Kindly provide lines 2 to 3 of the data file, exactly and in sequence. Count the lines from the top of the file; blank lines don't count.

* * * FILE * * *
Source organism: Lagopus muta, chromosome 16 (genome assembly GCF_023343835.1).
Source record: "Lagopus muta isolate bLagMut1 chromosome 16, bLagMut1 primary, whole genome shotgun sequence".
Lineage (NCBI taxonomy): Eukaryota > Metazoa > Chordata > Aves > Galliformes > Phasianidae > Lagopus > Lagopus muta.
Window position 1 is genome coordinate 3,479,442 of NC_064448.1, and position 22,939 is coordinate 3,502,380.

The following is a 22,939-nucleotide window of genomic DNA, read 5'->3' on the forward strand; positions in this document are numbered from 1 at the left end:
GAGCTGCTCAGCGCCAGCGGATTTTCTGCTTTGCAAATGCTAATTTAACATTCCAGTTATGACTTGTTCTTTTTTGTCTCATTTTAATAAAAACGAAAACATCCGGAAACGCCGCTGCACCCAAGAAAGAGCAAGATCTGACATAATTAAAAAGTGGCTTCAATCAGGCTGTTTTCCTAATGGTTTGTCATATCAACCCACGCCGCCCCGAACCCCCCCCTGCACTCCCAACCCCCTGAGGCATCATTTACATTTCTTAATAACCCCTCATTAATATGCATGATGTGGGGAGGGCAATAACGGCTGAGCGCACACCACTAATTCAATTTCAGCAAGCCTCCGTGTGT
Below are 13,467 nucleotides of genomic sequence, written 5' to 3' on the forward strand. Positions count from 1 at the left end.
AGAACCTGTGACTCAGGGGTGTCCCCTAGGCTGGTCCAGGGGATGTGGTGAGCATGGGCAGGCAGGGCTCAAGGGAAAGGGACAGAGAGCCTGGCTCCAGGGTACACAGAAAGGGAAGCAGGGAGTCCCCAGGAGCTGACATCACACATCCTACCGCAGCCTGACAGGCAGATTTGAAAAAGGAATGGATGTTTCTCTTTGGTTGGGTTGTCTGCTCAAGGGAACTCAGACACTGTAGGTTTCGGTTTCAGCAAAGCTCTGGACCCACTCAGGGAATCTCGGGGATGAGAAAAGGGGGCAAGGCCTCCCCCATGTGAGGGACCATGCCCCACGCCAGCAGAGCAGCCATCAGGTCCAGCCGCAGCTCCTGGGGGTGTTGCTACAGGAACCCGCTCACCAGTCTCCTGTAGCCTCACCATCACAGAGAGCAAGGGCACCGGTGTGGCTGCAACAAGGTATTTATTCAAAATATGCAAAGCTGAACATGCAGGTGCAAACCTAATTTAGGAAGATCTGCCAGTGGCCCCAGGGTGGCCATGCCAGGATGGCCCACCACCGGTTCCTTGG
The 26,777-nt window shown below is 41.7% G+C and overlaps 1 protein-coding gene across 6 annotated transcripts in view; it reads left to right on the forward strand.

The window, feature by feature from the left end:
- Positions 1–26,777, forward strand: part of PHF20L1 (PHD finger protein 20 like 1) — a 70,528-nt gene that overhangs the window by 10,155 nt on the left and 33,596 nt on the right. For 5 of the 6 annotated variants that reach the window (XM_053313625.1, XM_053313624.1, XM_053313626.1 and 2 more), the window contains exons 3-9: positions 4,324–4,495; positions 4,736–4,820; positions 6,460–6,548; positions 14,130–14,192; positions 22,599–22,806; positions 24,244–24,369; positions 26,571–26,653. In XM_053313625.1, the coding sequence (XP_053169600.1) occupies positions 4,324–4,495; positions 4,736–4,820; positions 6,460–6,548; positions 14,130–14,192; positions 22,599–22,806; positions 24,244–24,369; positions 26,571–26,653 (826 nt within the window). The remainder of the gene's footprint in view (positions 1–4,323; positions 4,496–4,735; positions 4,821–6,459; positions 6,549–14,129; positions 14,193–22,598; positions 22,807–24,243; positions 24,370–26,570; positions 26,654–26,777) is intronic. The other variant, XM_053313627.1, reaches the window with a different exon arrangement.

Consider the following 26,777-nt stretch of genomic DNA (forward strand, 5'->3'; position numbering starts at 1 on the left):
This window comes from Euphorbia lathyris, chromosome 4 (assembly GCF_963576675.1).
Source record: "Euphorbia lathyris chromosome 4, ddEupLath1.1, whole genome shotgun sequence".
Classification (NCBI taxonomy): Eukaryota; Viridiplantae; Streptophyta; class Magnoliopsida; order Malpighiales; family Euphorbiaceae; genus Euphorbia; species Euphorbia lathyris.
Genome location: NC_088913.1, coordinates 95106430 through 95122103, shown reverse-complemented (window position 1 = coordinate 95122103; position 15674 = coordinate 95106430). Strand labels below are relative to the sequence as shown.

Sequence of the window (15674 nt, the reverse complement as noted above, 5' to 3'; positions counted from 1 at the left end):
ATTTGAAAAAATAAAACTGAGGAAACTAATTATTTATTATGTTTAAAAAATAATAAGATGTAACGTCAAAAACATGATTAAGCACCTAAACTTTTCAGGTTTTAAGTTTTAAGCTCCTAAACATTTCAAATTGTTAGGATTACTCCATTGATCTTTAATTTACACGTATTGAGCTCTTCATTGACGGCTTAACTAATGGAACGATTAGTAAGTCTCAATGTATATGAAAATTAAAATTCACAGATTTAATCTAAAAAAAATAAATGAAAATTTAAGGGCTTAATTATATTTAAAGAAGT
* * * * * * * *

Source record: "Lagopus muta isolate bLagMut1 chromosome 16, bLagMut1 primary, whole genome shotgun sequence".
Lineage (NCBI taxonomy): Eukaryota > Metazoa > Chordata > Aves > Galliformes > Phasianidae > Lagopus > Lagopus muta.